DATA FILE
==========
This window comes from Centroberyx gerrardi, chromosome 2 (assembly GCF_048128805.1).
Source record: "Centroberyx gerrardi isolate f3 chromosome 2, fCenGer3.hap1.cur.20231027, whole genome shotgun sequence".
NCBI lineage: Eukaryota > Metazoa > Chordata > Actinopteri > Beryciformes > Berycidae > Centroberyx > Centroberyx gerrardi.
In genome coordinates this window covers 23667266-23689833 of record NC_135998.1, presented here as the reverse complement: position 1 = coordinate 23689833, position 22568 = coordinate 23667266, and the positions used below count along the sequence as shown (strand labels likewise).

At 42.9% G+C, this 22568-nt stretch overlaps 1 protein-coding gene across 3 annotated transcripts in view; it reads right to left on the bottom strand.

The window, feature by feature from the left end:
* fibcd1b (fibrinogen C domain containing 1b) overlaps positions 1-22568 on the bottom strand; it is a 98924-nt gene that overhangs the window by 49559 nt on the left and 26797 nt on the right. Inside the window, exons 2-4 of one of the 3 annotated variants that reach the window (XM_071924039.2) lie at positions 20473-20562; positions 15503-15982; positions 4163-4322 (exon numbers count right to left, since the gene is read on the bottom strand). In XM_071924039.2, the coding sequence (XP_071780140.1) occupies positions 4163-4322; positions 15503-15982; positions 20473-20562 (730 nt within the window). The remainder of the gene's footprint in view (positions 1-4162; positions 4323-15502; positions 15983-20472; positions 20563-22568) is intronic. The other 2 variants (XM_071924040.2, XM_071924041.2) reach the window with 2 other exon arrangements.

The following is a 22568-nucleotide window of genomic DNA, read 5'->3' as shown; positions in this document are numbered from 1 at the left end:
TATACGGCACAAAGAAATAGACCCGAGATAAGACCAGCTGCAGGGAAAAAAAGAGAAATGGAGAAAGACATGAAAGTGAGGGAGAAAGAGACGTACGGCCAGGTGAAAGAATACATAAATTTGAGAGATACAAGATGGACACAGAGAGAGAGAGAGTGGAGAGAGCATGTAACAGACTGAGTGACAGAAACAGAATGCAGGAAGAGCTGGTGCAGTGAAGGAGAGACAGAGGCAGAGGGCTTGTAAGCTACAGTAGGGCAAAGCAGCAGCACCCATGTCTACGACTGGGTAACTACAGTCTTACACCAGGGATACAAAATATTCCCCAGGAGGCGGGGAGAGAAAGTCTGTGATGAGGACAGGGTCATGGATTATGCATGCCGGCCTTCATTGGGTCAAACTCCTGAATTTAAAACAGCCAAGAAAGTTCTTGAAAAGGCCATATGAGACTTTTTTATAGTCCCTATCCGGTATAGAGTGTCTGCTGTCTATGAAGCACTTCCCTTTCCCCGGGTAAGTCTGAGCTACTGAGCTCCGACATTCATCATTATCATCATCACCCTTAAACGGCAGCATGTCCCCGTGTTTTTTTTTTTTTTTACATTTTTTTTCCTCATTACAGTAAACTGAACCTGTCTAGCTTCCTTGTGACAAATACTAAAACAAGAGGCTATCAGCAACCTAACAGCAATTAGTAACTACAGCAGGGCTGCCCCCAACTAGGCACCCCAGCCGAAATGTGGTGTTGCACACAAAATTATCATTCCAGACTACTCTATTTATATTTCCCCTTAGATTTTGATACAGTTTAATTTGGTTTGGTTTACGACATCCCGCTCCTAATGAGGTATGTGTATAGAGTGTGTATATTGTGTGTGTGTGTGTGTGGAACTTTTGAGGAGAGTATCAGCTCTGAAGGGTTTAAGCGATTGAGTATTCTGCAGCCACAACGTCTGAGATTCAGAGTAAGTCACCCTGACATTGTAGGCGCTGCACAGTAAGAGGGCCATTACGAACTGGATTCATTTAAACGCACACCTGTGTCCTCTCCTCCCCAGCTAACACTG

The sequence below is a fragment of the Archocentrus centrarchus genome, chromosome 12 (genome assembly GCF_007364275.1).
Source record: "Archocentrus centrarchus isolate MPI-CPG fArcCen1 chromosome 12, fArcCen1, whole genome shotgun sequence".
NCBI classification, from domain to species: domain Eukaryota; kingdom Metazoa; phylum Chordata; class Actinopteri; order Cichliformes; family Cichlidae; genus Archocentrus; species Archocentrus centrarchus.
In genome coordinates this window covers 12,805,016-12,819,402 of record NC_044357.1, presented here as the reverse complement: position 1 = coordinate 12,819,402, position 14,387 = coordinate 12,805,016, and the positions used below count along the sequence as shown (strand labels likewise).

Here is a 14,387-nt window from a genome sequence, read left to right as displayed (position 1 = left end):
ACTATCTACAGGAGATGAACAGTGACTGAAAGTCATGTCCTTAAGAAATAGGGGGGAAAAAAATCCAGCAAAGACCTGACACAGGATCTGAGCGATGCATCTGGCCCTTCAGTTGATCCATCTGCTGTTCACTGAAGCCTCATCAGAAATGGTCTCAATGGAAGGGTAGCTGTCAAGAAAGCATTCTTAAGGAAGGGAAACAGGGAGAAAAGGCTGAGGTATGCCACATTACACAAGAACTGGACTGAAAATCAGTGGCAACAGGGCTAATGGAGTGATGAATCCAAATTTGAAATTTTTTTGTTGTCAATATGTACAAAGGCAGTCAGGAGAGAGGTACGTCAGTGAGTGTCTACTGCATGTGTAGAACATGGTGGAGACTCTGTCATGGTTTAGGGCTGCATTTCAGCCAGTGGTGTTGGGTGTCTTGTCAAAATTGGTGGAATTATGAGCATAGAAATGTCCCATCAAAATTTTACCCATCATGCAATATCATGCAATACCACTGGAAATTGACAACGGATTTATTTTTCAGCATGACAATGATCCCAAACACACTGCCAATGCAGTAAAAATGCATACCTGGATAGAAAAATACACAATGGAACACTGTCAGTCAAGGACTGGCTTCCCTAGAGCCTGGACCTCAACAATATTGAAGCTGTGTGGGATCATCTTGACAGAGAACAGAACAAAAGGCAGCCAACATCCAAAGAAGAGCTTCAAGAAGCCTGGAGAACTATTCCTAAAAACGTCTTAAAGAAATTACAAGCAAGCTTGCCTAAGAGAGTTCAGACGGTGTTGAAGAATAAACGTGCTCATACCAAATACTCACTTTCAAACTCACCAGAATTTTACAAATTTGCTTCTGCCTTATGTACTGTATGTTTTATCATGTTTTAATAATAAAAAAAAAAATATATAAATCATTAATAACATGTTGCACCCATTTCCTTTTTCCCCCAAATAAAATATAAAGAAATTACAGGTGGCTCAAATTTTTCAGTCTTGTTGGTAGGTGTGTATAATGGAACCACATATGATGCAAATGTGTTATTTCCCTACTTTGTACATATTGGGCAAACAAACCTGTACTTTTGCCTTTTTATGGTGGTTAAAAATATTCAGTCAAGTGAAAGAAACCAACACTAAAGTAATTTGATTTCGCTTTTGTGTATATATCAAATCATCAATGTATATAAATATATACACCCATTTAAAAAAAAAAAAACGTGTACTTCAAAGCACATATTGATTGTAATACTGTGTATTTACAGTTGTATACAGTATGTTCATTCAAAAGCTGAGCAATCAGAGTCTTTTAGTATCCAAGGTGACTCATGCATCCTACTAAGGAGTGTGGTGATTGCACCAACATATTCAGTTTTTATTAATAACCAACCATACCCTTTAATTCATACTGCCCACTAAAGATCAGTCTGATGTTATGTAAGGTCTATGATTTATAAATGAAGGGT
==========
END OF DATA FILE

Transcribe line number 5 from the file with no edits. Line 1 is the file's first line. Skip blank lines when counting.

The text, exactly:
At 42.9% G+C, this 22568-nt stretch overlaps 1 protein-coding gene across 3 annotated transcripts in view; it reads right to left on the bottom strand.